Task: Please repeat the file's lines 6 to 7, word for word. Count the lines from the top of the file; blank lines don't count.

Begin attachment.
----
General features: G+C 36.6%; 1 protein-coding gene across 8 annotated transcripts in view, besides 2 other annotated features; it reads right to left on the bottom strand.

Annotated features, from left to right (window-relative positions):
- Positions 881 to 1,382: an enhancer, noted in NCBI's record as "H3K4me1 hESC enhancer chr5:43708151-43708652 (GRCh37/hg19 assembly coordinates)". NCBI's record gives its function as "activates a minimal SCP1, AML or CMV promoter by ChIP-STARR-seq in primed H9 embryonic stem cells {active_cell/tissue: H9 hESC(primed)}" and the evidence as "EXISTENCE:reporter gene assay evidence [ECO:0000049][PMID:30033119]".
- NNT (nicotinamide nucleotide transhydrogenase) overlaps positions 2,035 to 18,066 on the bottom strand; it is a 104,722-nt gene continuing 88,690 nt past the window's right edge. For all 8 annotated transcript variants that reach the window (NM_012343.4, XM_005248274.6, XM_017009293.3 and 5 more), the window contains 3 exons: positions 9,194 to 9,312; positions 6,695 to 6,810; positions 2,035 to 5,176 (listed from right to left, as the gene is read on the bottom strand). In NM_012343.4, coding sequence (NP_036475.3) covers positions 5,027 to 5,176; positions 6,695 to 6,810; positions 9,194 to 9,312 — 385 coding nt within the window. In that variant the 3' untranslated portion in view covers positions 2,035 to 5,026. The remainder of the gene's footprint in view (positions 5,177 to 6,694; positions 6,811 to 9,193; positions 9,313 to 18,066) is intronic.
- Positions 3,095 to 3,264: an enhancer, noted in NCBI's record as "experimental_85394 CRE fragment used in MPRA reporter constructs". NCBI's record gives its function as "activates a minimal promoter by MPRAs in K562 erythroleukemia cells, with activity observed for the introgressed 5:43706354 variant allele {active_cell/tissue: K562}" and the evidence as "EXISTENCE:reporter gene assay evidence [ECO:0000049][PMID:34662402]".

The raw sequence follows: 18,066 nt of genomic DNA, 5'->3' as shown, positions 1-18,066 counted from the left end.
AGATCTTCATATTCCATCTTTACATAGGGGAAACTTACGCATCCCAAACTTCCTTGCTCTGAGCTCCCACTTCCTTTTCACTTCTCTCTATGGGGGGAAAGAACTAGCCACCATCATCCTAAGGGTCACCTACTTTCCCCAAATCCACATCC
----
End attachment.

The raw sequence follows: 18,066 nt of genomic DNA, 5'->3' as shown, positions 1-18,066 counted from the left end.
AGATCTTCATATTCCATCTTTACATAGGGGAAACTTACGCATCCCAAACTTCCTTGCTCTGAGCTCCCACTTCCTTTTCACTTCTCTCTATGGGGGGAAAGAACTAGCCACCATCATCCTAAGGGTCACCTACTTTCCCCAAATCCACATCC